Busy, busy day–January 14, 2010

January 14, 2010

Hawgs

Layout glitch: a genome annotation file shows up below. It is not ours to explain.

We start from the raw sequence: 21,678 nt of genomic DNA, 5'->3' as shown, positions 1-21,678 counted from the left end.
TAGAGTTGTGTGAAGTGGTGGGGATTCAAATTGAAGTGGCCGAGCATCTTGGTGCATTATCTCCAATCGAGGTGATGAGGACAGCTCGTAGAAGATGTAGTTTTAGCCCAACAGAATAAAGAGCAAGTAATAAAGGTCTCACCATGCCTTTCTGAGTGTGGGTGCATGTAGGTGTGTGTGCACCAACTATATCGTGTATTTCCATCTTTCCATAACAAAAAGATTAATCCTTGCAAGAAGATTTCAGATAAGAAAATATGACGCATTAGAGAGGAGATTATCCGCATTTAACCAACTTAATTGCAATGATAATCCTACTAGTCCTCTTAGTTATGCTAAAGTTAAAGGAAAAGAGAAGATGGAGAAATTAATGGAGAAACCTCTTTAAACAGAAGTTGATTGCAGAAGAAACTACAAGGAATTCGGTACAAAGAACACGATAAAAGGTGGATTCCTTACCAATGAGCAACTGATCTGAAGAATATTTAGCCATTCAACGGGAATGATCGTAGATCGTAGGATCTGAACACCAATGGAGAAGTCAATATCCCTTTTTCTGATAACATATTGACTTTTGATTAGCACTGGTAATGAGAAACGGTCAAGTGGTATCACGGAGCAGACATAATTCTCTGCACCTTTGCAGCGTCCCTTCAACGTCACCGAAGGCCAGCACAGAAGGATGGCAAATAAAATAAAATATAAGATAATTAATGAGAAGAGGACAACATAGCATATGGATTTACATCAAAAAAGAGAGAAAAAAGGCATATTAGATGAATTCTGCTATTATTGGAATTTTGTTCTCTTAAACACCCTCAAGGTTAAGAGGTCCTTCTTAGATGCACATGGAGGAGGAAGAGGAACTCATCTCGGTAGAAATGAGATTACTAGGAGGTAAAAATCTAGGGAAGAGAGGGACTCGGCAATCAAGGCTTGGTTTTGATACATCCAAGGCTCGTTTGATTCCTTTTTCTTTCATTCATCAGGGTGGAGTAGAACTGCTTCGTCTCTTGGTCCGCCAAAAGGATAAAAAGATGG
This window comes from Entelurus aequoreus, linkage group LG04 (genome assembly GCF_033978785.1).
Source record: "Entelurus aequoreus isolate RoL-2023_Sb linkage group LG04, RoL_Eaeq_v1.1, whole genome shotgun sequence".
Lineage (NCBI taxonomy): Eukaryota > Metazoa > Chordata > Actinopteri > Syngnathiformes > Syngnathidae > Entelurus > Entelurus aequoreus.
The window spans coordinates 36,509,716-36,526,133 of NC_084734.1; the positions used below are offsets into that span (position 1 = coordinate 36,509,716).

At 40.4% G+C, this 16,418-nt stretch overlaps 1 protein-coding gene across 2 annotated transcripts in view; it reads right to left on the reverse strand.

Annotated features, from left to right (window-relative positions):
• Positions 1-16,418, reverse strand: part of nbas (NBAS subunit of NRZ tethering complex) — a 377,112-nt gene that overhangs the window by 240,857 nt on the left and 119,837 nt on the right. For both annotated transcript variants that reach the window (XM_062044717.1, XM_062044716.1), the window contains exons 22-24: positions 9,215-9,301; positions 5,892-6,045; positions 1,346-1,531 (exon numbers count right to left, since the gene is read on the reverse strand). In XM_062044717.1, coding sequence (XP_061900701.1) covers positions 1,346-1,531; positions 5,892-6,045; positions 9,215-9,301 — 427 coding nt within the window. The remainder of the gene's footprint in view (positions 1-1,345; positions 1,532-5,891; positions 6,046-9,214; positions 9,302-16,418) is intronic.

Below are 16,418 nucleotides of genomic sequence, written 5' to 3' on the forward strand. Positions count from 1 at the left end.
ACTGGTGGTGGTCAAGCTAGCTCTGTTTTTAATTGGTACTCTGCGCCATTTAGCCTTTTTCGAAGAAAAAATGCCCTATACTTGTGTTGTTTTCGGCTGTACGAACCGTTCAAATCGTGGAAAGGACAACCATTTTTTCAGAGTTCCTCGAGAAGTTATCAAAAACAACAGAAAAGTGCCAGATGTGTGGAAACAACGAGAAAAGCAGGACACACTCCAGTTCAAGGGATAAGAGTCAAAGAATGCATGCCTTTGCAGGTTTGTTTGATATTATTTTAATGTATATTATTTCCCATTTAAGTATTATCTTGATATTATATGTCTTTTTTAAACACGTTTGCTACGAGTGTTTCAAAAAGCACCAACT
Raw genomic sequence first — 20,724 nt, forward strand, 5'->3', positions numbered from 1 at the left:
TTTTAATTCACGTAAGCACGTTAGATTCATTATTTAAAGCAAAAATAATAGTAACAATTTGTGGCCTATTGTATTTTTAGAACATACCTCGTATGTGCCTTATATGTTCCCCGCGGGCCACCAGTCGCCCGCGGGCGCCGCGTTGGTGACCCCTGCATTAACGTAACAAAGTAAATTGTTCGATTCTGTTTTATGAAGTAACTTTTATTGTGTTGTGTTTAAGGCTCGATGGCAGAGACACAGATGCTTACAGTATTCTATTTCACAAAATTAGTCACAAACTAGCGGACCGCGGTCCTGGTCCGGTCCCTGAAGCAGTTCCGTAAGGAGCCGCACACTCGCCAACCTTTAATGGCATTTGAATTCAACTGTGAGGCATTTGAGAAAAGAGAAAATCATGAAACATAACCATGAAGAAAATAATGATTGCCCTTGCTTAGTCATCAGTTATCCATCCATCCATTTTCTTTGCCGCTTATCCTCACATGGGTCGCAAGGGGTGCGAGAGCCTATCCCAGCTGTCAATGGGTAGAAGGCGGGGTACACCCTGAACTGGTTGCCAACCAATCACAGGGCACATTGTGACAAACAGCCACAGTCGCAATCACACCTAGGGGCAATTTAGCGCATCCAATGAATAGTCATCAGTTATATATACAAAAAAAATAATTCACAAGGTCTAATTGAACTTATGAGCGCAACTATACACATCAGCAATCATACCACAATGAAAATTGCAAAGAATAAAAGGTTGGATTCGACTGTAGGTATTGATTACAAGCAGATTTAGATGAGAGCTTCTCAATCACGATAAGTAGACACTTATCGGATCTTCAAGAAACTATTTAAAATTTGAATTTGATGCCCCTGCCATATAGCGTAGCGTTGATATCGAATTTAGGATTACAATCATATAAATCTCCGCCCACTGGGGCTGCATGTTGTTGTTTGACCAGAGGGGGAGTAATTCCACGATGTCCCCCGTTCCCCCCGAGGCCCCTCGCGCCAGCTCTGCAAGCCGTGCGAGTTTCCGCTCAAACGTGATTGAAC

Incredibly busy day–first round of Final Exams at the high school.  Almost forgot to blog.  But I hope to keep the daily streak alive.  This watercolor was done from a photograph I took one summer in Luckenbach Texas.  I was amused that chickens ran loose all over the small settlement, and had a tendency to “hang out” around the parked Harleys.  So I created a whimsical watercolor of the subject and titled it “Harley Chicks” (visible on my website http://www.recollections54.com).  I followed it up later with this one.  I had photographed a portly man about to climb off his parked machine, and thought I would add this large pig to the composition and give it an appropriate title.  Sometimes I create work tongue-in-cheek.  Although tongue-in-cheek for me usually doesn’t translate to successful business–both original watercolors remain unsold.  Oh well.